Jewish Museum actual essay - Seth Braunstein Lauren Monroe...

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Unformatted text preview: Seth Braunstein Lauren Monroe Intro to Judaism Jewish Museum Summary The Jewish Museum, located in New York City, is devoted to the understanding and preservation of the history and traditions of the Jewish people. The Jewish museum uses art and artifacts to display the rich history and diversity of the Jewish people going from ancient times through the present. The Jewish Museum was broken into historical, chronological sections going from God’s covenant with the Jewish people all the way through current problems of anti-Semitism worldwide. Dating back to the beginning of Jewish history there were four fundamental themes; covenant, exodus, law and land. A Covenant can be used to mean a marital relationship, agreement between parties, or peace treaty between countries. However, in Jewish history, the covenant is used to express the exclusive commitment and responsibility between God and the Jewish people. This covenant is the reciprocal agreement that He is the God of the Jewish people through thick and through thin, and that he will guide the Israelites to the promise land. In return they will oblige His law and warship to only one God. This is an important and distinct part of Jewish history because it lays the framework for endless future generations to share with one another, in the religion of Judaism. The Exodus, which is one of the five books of the bible, describes how Moses and Aaron led the Israelites out of bondage and slavery from Egypt with the help of God who brought them to the promise land. This 400-year struggle out of slavery into Canaan brought the Jewish people together and sealed their identity as God’s chosen people. The Law is passed down from God to the Jewish people and is an essential part of the covenant between God and the Jews. He has given them laws to follow in exchange for his unconditional commitment to them as His people for all of eternity. At Mount Sinai, after God led the Jews out of Egypt, they accepted the code of law and introduced the Torah as part of the covenant with God. This law addresses all aspects of Jewish life from religious obligations, to criminal acts, and personal relations with God and other Jews. The Land refers to the promise land when God led the Israelites out of Egypt and into the land of Canaan, which would later become Israel. This land had been special to Judaism throughout history, originally just through stories and memories of festivals and rituals, but after God leads the Jews out of Egypt he gives them this land to be that of the Israelites for the rest of history....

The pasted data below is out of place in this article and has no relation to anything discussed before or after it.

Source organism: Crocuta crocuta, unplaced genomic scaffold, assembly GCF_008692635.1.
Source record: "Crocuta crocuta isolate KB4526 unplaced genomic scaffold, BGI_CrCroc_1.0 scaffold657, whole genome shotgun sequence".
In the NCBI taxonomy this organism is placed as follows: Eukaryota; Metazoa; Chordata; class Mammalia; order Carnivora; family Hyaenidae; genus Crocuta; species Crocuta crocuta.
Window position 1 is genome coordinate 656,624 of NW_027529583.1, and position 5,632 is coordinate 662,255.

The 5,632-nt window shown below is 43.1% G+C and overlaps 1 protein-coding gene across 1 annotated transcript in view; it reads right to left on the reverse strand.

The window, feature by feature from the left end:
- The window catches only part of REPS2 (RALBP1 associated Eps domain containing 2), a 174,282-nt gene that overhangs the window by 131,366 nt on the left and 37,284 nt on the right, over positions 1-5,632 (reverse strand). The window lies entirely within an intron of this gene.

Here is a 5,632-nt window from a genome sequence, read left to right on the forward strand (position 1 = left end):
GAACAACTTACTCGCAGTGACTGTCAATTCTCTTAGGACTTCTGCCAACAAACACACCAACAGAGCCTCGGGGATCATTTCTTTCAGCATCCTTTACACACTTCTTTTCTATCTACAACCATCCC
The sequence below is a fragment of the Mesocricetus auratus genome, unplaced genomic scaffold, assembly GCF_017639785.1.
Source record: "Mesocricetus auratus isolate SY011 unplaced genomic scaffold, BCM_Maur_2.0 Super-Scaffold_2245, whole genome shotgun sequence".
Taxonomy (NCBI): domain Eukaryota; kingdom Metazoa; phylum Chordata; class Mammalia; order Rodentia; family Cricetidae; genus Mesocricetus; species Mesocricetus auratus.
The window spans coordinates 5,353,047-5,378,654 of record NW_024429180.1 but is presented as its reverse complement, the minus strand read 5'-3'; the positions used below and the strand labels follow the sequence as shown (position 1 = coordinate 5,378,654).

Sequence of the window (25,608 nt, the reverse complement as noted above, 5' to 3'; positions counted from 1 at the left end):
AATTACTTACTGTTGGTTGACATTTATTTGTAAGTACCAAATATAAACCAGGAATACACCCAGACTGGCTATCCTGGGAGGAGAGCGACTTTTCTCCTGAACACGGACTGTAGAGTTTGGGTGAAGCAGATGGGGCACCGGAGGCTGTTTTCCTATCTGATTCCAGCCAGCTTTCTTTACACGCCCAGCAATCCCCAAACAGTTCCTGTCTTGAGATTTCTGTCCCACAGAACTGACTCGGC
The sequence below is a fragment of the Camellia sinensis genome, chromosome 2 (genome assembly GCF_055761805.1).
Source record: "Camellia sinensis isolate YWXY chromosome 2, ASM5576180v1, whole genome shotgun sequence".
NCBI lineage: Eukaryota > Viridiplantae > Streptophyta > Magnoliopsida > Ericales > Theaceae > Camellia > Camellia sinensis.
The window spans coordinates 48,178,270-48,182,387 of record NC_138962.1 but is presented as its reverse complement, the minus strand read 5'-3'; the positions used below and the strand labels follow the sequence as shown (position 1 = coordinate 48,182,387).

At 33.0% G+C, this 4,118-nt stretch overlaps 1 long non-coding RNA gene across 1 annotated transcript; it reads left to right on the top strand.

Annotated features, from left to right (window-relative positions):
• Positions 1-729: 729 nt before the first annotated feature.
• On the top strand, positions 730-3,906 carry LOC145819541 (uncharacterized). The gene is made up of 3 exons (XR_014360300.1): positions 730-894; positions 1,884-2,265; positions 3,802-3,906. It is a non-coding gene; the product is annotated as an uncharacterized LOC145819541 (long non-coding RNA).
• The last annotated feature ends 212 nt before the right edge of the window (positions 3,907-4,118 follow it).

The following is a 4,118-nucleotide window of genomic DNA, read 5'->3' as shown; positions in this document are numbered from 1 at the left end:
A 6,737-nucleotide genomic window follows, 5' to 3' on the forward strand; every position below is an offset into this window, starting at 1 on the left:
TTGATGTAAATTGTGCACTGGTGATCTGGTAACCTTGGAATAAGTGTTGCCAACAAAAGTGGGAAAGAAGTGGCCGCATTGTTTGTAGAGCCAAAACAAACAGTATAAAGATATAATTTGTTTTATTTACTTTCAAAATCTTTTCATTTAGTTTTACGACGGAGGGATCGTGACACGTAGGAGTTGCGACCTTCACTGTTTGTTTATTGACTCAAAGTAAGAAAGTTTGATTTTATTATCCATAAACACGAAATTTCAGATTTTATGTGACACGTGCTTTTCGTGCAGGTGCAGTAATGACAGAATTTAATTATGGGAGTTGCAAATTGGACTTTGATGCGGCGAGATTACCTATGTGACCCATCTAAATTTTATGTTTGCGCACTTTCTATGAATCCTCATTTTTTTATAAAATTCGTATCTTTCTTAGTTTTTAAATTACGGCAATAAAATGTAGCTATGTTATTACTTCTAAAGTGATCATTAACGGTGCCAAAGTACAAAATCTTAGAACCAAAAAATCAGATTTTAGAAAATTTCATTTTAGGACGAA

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This note was uploaded on 09/07/2011 for the course NES 2644 taught by Professor Laurenmonroe during the Spring '11 term at Cornell University (Engineering School).

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Jewish Museum actual essay - Seth Braunstein Lauren Monroe...

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